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5 Reasons to Ditch Your iPhone for an Android Phone

posted by on January 23, 2012 in Phones and Mobile, Cell Phones, Guides & Reviews :: 30 comments

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Not iPhone 4While smartphone users tend to be polarized—iPhone lovers who hate Android, or vice versa—there are those who walk the fence and appreciate the merits of both. While I’ve been a happy iPhone user since the smartphone’s genesis, I recently jumped ship and went over to the other side. It wasn’t anything Apple was doing wrong. In fact, I’d say the company does everything well and the iPhone interface is incredibly intuitive.

So why change? Even though the iPhone is great, Android phones offer some things the iPhone doesn’t. Here’s a short list.

1. The iPhone’s Screen Isn’t the Best for Browsing

Although Apple has changed little things in its form factor since introducing the iPhone in 2007, it has kept the screen size at 3.5 inches. For people like me who do a lot of Web browsing, this is far from the best option available. I’d even go as far as saying surfing the Internet on the iPhone is a miserable experience all because of that small screen. On the other hand, you can get an Android phone with a huge display. Check out the Samsung Galaxy Nexus as one example.

2. Turn-by-Turn Navigation is Amazing on Android

Sure, the iPhone has Google Maps, but it only makes sense that it works infinitely better on Google’s own operating system. Android’s free turn-by-turn navigation is nothing short of phenomenal, and the lack of it on the iPhone is a big sticking point with a lot of people. Tell your Android phone where you’re going and it will track your exact location in real time with your next turn indicated on the top of the map and a voice that audibly tells you when to make it. It’s nearly as good as a Garmin but it won’t set you back a penny.

3. Other Google Products Work Great on Android Too

Take a look at Gmail, for example. On the iPhone, you access your Gmail account in the same way you get to a Yahoo or Hotmail account—by setting up an account through the iPhone’s mail client, which provides the same interface regardless of where your mail is coming from. And it’s greatly inferior to Gmail on an Android device. There is a Gmail app you can get for the iPhone that is an improvement, but it's not great.

YouTube and Google+ are better on Android, as I imagine pretty much all Google products would be. And if you make a change to your Google Calendar on your desktop it updates to your phone over the air.

4. You Don’t Need Siri

While Apple’s voice assistant, Siri, has gotten a lot of attention since last October, Android phones actually have had voice commands for a while. You can call a business just by saying, “Call (name of business) in (city, state)” and it finds the number in an instant and makes the call with only one touch. Or you can say “Navigate to 1234 Holly Street in Sarasota, Florida” and Google Maps Navigation will launch. And you can search for anything on the web just by saying, “Search for…” So even though Siri might be smarter or more fun to play around with, when it comes down to the making your most common tasks easier, Android voice commands work just fine.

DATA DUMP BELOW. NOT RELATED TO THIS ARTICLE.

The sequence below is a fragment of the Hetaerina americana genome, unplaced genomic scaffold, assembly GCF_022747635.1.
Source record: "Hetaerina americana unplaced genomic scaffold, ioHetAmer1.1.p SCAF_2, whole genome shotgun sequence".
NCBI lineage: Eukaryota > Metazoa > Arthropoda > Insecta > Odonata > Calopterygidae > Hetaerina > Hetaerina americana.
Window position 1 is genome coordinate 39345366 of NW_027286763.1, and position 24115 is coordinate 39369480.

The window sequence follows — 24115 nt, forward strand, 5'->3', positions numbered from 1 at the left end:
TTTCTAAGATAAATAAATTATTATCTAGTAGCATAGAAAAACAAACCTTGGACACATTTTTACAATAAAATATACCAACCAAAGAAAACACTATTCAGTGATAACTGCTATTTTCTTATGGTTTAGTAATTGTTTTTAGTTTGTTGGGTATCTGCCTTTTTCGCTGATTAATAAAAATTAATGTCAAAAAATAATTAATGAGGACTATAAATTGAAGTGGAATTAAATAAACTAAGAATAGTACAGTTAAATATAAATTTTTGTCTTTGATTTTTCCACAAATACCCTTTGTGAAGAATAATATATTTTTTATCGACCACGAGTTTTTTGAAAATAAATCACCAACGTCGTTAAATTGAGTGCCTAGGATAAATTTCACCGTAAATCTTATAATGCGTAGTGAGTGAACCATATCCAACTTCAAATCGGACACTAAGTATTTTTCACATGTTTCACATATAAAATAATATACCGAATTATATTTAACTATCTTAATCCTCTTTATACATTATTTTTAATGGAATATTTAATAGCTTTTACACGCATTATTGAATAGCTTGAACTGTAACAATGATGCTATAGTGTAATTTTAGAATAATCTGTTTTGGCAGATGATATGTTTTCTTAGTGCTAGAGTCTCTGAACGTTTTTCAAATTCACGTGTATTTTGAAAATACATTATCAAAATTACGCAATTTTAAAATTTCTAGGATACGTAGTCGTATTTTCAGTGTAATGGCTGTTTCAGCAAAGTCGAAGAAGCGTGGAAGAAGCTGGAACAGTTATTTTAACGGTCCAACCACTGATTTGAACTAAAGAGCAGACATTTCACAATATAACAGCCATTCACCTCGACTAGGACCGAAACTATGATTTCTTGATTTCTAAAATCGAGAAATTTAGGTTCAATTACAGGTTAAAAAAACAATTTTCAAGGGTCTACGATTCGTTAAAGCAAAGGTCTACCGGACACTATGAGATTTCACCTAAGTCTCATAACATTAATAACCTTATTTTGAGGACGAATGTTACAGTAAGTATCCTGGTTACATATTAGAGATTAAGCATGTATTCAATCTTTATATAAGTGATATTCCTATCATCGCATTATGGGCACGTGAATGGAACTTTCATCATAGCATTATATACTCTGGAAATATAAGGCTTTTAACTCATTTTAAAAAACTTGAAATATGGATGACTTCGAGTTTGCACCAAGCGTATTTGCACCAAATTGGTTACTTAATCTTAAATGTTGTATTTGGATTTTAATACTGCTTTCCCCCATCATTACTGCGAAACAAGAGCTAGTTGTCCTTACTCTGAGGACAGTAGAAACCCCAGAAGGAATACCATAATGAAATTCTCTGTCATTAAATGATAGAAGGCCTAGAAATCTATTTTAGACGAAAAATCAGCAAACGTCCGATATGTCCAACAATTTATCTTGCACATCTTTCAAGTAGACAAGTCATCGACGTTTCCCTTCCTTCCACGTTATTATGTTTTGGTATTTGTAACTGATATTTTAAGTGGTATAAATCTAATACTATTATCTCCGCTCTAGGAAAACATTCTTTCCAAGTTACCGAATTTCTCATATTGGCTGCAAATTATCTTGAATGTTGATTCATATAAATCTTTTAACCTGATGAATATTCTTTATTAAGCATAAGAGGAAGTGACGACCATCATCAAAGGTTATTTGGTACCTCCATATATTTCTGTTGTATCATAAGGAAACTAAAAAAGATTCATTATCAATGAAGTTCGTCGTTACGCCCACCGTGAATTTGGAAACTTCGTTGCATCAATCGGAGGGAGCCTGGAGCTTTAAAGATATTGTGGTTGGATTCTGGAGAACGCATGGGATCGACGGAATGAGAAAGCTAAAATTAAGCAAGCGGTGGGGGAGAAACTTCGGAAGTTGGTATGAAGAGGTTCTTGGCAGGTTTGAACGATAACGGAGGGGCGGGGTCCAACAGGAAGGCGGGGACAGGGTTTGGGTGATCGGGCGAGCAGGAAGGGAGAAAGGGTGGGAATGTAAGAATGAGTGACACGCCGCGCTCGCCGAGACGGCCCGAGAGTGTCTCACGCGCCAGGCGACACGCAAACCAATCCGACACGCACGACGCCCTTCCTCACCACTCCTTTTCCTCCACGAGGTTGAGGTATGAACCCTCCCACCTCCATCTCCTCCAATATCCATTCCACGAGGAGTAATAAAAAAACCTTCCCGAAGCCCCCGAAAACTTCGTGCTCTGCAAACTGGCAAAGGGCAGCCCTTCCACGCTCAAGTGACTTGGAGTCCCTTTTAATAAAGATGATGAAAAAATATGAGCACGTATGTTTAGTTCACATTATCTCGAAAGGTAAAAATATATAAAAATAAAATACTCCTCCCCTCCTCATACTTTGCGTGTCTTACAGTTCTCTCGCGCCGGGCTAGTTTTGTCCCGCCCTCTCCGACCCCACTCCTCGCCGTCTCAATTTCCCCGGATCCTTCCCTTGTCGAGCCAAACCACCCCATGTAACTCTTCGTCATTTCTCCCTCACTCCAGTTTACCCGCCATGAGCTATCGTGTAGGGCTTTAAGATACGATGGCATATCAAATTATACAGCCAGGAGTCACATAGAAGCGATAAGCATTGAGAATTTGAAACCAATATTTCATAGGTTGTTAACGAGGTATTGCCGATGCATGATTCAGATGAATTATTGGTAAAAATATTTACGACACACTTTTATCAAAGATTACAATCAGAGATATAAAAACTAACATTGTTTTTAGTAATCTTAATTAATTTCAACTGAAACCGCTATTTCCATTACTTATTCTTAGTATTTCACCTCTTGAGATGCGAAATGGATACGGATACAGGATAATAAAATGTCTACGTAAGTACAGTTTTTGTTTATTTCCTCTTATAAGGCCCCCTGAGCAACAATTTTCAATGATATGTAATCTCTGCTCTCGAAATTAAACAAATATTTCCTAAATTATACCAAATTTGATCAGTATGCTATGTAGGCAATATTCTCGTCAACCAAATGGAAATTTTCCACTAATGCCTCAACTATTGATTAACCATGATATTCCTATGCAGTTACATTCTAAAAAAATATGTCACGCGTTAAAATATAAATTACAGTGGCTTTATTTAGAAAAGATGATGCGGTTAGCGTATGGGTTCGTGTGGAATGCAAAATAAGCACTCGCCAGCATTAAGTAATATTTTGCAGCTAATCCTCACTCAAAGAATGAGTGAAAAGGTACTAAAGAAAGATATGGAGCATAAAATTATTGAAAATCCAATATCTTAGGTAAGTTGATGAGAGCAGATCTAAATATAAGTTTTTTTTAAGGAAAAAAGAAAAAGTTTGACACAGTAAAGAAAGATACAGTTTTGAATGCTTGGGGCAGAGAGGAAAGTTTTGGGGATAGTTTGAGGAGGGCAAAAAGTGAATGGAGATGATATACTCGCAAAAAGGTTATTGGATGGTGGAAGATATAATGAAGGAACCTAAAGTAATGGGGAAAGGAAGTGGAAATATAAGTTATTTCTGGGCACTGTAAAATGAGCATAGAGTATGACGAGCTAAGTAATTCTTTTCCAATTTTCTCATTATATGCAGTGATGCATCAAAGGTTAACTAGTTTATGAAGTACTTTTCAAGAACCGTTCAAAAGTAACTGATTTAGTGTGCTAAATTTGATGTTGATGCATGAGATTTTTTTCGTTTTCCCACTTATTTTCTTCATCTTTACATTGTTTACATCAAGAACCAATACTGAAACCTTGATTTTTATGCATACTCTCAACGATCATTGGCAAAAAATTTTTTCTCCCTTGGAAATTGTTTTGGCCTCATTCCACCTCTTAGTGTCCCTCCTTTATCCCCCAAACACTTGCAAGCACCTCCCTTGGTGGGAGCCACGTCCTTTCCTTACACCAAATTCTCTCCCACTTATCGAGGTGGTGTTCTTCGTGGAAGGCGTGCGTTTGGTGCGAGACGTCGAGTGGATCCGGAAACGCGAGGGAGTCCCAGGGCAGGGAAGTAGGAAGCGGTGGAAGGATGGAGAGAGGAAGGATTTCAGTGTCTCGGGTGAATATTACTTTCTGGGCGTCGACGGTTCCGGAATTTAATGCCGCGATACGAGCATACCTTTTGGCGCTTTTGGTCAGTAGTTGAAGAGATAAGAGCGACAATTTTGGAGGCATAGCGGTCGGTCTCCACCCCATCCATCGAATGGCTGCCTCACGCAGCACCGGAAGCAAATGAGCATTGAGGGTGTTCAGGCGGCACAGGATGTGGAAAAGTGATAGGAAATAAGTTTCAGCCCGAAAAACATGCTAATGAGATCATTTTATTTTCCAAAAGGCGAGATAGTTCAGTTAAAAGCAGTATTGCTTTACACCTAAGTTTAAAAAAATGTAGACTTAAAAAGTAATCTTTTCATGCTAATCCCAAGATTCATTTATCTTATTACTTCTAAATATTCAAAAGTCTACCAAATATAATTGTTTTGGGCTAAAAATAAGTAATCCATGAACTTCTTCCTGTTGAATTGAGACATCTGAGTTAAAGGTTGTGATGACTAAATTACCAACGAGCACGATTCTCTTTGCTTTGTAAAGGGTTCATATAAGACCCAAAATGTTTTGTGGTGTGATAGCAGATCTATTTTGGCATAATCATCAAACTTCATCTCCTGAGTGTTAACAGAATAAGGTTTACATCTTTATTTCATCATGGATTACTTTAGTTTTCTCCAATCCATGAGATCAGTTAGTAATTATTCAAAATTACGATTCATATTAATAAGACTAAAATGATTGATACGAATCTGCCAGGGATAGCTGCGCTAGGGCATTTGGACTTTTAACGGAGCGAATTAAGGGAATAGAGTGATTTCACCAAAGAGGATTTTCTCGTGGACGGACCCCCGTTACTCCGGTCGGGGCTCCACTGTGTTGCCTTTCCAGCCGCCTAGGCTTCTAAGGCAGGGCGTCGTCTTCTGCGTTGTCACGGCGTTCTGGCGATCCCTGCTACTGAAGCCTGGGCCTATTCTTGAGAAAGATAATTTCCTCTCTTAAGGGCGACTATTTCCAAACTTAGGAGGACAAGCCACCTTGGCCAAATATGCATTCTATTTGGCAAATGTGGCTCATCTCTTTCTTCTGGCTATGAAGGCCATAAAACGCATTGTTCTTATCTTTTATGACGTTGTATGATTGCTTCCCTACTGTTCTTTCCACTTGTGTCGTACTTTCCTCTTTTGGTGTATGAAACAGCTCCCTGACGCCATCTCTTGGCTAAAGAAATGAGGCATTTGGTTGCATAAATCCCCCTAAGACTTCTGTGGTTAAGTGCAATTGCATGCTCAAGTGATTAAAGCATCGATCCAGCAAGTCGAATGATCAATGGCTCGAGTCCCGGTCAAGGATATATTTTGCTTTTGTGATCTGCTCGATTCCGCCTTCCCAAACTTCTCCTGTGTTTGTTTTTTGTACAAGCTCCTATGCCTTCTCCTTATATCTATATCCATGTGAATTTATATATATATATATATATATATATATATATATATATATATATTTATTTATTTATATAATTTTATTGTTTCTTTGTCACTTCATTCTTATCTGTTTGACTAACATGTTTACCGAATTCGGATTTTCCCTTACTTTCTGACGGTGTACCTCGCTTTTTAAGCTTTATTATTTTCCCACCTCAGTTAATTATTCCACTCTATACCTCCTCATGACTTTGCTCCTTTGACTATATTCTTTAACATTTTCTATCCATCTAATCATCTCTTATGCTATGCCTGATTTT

5. Android is More Open

In addition to providing greater hardware choices, it’s also much easier for developers to publish their apps to the Android marketplace compared to Apple’s App Store. While this does raise some security concerns, it also means you can get apps on Android that you can’t on iOS.

High-tech whizzes also like to customize their Android phones by removing preloaded “bloatware” installed by carriers or installing custom versions of an operating system (also known as ROMs) created by developers who have optimized the stock version in some way. These custom ROMs usually involve more frequent updates that fix bugs and new features since developers can be more nimble than huge cellular carriers and handset manufacturers. But if all this sounds Greek to you, leave your phone alone. These kinds of changes to your system can render a phone useless if you don’t know what you’re doing.

Discussion loading

No iPhones for me

From Brian on January 23, 2012 :: 11:28 am

I currently use an iPod Touch for music and podcasts, an Android Droid (the original), a Samsung Galaxy 10.1 (replaces my laptop) and a WinTel PC at home.  I really wanted to switch to the iPhone so I could consolidate/eliminate the Touch.  My job (banking)requires that I receive office calls on my cellphone and receive work email.  Unfortunately, our IT deptartment could not get the iPhone to meet the security requirements that are set out in our policy.  So -I am upgrading and it looks like a Moto Razer. 

Sign me - I tried to switch but failed.


Thanks for sharing your experiences.

From Josh Kirschner on January 23, 2012 :: 11:35 am

Thanks for sharing your experiences. We reviewed the Motorola Razr and found that its battery life was unacceptable. Something to consider when making your choice. You can read our full review here:


Android Love

From Jeanne on January 23, 2012 :: 11:36 am

I’ve had my Samsung Galaxy phone for about a year and I must say it was love at first site! It is fast and the larger screen is definitely a bonus.
as you said, voice commands are awesome for texting, searching, etc. Just now getting into using the Google sync. - shows lots of potential. I used to be jealous of those with iPhones, since my service provider doesn’t offer them… no longer jealous. Android is great!


just switched to the iphone

From Stella on January 23, 2012 :: 11:37 am

I found it interesting to read this post today, because I just switched to the iphone from an Android phone (Samsung Galaxy Epic 4), which I had for a year. Not a bad phone, but the screen and the touch screen sensibility for the iphone is superior and gives a better experience. I started with the Android, because I am a sprint user, and didn’t want to change providers. but, I just got my iphone and I am feeling happier so far… (True that the google products run better in the android, but not sure this is a switching reason, compared to the drawbacks…)